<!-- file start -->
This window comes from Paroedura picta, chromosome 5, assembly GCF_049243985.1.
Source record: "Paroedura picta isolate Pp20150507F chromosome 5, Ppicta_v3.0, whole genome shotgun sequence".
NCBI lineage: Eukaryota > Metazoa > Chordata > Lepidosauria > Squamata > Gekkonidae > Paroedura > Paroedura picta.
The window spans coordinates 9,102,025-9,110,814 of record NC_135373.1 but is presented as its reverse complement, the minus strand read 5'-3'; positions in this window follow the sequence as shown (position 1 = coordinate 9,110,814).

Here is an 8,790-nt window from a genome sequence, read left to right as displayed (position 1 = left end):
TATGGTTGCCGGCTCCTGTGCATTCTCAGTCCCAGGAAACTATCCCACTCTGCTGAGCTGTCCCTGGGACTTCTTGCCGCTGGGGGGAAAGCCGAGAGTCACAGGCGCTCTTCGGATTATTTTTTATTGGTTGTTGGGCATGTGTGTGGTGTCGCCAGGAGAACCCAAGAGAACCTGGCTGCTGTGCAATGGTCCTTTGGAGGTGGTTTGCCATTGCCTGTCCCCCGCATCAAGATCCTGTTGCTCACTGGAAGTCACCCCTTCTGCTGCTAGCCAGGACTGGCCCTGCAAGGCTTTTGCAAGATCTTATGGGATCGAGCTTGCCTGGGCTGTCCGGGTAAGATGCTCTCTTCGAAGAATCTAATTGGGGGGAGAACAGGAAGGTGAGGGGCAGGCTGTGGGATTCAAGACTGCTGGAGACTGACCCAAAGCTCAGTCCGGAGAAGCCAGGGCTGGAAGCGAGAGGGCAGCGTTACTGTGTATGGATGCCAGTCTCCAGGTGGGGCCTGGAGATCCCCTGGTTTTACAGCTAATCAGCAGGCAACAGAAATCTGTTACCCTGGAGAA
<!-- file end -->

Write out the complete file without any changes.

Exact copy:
This window comes from Paroedura picta, chromosome 5, assembly GCF_049243985.1.
Source record: "Paroedura picta isolate Pp20150507F chromosome 5, Ppicta_v3.0, whole genome shotgun sequence".
NCBI lineage: Eukaryota > Metazoa > Chordata > Lepidosauria > Squamata > Gekkonidae > Paroedura > Paroedura picta.
The window spans coordinates 9,102,025-9,110,814 of record NC_135373.1 but is presented as its reverse complement, the minus strand read 5'-3'; positions in this window follow the sequence as shown (position 1 = coordinate 9,110,814).

Here is an 8,790-nt window from a genome sequence, read left to right as displayed (position 1 = left end):
TATGGTTGCCGGCTCCTGTGCATTCTCAGTCCCAGGAAACTATCCCACTCTGCTGAGCTGTCCCTGGGACTTCTTGCCGCTGGGGGGAAAGCCGAGAGTCACAGGCGCTCTTCGGATTATTTTTTATTGGTTGTTGGGCATGTGTGTGGTGTCGCCAGGAGAACCCAAGAGAACCTGGCTGCTGTGCAATGGTCCTTTGGAGGTGGTTTGCCATTGCCTGTCCCCCGCATCAAGATCCTGTTGCTCACTGGAAGTCACCCCTTCTGCTGCTAGCCAGGACTGGCCCTGCAAGGCTTTTGCAAGATCTTATGGGATCGAGCTTGCCTGGGCTGTCCGGGTAAGATGCTCTCTTCGAAGAATCTAATTGGGGGGAGAACAGGAAGGTGAGGGGCAGGCTGTGGGATTCAAGACTGCTGGAGACTGACCCAAAGCTCAGTCCGGAGAAGCCAGGGCTGGAAGCGAGAGGGCAGCGTTACTGTGTATGGATGCCAGTCTCCAGGTGGGGCCTGGAGATCCCCTGGTTTTACAGCTAATCAGCAGGCAACAGAAATCTGTTACCCTGGAGAA